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Ted Cruz: The Real Deal

Posted: March 4, 2013 at 11:30 am   /   by

When Senator Ted Cruz delivers the keynote address at the annual Conservative Political Action Conference (CPAC) in Washington next week, he will take his place as the most plain speaking conservative officeholder in the United States.

Cruz will stand out amidst a large cast at the conference. He will speak after Senators Marco Rubio and Rand Paul, Governors Bobby Jindal and Scott Walker, Mitt Romney, Sarah Palin, and Jeb Bush.

The theme of the conference is “America’s Future: The Next Generation of Conservatives.” Cruz is the personification of the up-and-coming generation of conservatives who will shape the conservative movement and determine the destiny of the Republican Party.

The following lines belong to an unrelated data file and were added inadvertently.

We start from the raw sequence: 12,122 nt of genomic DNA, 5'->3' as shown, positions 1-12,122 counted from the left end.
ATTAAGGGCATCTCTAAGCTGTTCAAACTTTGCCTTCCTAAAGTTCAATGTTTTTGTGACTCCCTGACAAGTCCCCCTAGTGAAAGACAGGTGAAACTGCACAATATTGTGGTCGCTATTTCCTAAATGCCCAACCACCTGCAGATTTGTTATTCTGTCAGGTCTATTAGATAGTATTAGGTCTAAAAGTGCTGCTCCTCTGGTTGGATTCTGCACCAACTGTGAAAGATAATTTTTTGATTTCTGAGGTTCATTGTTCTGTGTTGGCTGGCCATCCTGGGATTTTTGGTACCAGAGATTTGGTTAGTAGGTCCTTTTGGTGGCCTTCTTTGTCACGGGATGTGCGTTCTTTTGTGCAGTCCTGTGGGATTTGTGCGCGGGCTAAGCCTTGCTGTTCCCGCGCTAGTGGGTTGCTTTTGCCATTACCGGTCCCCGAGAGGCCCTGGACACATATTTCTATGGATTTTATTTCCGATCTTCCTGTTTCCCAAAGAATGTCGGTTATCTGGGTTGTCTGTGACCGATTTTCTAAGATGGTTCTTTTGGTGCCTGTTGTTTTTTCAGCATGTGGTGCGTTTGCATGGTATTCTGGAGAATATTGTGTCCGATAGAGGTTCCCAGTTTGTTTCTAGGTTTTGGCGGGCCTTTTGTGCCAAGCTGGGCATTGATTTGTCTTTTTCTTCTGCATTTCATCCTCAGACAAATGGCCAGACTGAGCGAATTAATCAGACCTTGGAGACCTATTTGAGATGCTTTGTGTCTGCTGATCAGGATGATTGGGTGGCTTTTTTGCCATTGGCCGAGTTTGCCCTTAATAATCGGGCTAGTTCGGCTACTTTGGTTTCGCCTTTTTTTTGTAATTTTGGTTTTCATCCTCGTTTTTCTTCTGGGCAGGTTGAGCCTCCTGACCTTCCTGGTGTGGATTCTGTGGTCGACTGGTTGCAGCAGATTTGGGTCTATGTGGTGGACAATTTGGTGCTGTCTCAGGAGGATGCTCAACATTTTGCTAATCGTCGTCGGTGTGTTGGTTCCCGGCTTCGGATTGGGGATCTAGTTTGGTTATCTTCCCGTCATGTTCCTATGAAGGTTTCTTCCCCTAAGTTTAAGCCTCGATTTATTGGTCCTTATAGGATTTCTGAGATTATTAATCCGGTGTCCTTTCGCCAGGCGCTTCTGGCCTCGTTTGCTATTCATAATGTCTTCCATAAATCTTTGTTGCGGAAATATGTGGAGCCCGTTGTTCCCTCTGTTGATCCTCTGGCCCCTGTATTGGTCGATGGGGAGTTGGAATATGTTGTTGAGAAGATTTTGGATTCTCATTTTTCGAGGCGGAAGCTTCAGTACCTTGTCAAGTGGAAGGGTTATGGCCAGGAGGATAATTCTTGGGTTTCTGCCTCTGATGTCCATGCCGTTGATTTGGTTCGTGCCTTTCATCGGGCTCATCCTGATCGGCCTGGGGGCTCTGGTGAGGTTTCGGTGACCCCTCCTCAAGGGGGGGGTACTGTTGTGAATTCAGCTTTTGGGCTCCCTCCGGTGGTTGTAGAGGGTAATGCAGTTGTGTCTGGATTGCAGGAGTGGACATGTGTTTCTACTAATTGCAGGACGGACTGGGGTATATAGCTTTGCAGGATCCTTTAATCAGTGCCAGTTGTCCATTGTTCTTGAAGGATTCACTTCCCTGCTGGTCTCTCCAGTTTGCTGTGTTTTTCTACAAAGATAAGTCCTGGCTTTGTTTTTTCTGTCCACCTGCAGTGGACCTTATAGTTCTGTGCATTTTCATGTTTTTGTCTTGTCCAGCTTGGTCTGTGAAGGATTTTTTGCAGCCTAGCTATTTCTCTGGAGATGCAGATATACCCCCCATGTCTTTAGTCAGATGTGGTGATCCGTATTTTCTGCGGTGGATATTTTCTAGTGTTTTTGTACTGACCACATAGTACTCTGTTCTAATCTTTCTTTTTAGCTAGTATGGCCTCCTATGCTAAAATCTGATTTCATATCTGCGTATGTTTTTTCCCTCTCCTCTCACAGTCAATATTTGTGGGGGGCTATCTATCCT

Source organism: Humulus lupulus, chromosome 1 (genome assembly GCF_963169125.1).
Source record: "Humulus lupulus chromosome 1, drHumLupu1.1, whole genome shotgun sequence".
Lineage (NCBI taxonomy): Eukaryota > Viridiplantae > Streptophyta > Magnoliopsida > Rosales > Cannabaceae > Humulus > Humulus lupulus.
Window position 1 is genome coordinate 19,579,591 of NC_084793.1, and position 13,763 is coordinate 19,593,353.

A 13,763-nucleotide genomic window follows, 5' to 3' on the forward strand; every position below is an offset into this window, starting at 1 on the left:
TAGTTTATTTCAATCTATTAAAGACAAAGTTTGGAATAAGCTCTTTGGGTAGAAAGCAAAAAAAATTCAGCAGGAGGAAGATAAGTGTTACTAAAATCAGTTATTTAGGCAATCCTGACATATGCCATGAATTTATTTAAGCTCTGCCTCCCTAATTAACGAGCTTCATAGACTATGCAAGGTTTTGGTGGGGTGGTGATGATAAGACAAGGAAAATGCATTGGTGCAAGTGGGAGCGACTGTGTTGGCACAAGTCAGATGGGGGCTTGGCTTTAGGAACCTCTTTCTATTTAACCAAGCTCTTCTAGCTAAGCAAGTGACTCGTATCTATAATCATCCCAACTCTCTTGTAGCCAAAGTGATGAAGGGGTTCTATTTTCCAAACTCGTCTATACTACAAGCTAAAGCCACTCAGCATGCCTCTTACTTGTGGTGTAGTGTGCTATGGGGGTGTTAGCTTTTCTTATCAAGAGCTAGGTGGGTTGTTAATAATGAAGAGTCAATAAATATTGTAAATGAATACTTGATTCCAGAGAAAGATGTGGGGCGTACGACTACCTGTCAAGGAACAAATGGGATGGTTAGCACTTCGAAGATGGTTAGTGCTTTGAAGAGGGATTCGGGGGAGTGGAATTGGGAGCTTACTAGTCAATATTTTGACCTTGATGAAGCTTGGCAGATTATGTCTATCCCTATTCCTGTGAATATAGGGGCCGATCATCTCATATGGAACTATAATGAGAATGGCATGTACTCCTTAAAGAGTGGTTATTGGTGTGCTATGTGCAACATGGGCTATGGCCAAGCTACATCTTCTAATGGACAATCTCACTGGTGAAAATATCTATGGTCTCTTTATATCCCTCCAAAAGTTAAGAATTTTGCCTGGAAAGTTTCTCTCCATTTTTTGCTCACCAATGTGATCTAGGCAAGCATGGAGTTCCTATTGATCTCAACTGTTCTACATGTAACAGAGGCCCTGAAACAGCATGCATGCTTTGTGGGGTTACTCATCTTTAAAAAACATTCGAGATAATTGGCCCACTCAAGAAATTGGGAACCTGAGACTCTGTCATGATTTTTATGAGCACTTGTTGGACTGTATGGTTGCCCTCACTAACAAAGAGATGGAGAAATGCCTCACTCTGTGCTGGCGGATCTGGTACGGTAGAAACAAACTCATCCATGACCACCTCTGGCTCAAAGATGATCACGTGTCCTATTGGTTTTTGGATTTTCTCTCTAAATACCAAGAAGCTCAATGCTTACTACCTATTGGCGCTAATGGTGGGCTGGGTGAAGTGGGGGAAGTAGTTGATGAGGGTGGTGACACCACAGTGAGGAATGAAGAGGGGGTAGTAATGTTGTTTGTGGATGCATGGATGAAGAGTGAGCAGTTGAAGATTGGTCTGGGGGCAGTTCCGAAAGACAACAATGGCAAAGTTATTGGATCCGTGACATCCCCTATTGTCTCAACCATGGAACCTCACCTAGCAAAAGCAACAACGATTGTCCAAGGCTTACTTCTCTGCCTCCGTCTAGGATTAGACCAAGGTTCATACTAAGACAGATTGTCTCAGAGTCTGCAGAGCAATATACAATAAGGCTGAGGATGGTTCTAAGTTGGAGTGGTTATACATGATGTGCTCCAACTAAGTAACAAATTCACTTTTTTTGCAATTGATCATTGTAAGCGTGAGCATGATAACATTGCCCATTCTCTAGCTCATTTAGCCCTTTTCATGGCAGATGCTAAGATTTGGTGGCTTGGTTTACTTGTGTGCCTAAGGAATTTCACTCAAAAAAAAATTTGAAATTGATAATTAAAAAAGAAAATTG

Only two months after taking his seat as the junior senator from Texas, Cruz has grabbed the spotlight for his outspoken and fearless defense of conservative principles; he has refused to buckle under the phony smokescreen of so-called senatorial courtesy.

Cruz is not your ordinary freshman Senator. Newly minted Senators often stay in the background, waiting for their moment to emerge as leaders on pet issues. Not Cruz. From the word go he moved against Obama administration Cabinet nominees without the usual bobbing and weaving.

Cruz was one of only three Senators to vote against John Kerry for Secretary of State. He voted against Jack Lew for Treasury Secretary. But he really ruffled feathers when he aggressively challenged the nomination of Chuck Hagel as Defense Secretary.